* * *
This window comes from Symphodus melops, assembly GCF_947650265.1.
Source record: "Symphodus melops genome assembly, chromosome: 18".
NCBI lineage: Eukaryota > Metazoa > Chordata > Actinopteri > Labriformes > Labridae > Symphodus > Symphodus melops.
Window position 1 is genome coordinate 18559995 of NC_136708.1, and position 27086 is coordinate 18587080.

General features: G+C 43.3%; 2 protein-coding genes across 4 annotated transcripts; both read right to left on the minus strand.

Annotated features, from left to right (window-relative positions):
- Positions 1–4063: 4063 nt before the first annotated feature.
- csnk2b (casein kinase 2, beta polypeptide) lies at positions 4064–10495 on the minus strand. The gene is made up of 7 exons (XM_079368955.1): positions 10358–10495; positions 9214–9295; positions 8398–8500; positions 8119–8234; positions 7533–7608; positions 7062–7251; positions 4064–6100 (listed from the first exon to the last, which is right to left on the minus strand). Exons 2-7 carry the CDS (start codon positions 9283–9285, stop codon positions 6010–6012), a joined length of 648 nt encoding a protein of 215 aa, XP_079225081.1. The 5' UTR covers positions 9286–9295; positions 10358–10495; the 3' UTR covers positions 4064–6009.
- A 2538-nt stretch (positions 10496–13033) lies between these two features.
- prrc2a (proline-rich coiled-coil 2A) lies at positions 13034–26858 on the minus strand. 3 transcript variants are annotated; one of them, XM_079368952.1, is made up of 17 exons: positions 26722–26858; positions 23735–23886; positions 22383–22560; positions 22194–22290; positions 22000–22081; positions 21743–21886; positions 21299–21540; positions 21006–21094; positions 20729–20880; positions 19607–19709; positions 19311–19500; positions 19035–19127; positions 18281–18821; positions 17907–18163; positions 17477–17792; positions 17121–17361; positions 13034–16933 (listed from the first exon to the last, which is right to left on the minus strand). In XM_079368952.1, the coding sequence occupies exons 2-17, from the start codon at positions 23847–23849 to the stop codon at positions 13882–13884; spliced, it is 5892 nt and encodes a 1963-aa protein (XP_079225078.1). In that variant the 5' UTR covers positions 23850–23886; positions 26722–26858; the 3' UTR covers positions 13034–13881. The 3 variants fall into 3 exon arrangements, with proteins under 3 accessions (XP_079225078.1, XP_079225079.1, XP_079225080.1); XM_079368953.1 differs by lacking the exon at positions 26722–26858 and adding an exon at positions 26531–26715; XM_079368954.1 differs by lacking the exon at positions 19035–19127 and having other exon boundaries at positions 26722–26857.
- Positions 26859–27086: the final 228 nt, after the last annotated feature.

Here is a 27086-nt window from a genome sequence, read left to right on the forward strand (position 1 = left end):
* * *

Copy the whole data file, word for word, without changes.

This window comes from Symphodus melops, assembly GCF_947650265.1.
Source record: "Symphodus melops genome assembly, chromosome: 18".
NCBI lineage: Eukaryota > Metazoa > Chordata > Actinopteri > Labriformes > Labridae > Symphodus > Symphodus melops.
Window position 1 is genome coordinate 18559995 of NC_136708.1, and position 27086 is coordinate 18587080.

General features: G+C 43.3%; 2 protein-coding genes across 4 annotated transcripts; both read right to left on the minus strand.

Annotated features, from left to right (window-relative positions):
- Positions 1–4063: 4063 nt before the first annotated feature.
- csnk2b (casein kinase 2, beta polypeptide) lies at positions 4064–10495 on the minus strand. The gene is made up of 7 exons (XM_079368955.1): positions 10358–10495; positions 9214–9295; positions 8398–8500; positions 8119–8234; positions 7533–7608; positions 7062–7251; positions 4064–6100 (listed from the first exon to the last, which is right to left on the minus strand). Exons 2-7 carry the CDS (start codon positions 9283–9285, stop codon positions 6010–6012), a joined length of 648 nt encoding a protein of 215 aa, XP_079225081.1. The 5' UTR covers positions 9286–9295; positions 10358–10495; the 3' UTR covers positions 4064–6009.
- A 2538-nt stretch (positions 10496–13033) lies between these two features.
- prrc2a (proline-rich coiled-coil 2A) lies at positions 13034–26858 on the minus strand. 3 transcript variants are annotated; one of them, XM_079368952.1, is made up of 17 exons: positions 26722–26858; positions 23735–23886; positions 22383–22560; positions 22194–22290; positions 22000–22081; positions 21743–21886; positions 21299–21540; positions 21006–21094; positions 20729–20880; positions 19607–19709; positions 19311–19500; positions 19035–19127; positions 18281–18821; positions 17907–18163; positions 17477–17792; positions 17121–17361; positions 13034–16933 (listed from the first exon to the last, which is right to left on the minus strand). In XM_079368952.1, the coding sequence occupies exons 2-17, from the start codon at positions 23847–23849 to the stop codon at positions 13882–13884; spliced, it is 5892 nt and encodes a 1963-aa protein (XP_079225078.1). In that variant the 5' UTR covers positions 23850–23886; positions 26722–26858; the 3' UTR covers positions 13034–13881. The 3 variants fall into 3 exon arrangements, with proteins under 3 accessions (XP_079225078.1, XP_079225079.1, XP_079225080.1); XM_079368953.1 differs by lacking the exon at positions 26722–26858 and adding an exon at positions 26531–26715; XM_079368954.1 differs by lacking the exon at positions 19035–19127 and having other exon boundaries at positions 26722–26857.
- Positions 26859–27086: the final 228 nt, after the last annotated feature.

Here is a 27086-nt window from a genome sequence, read left to right on the forward strand (position 1 = left end):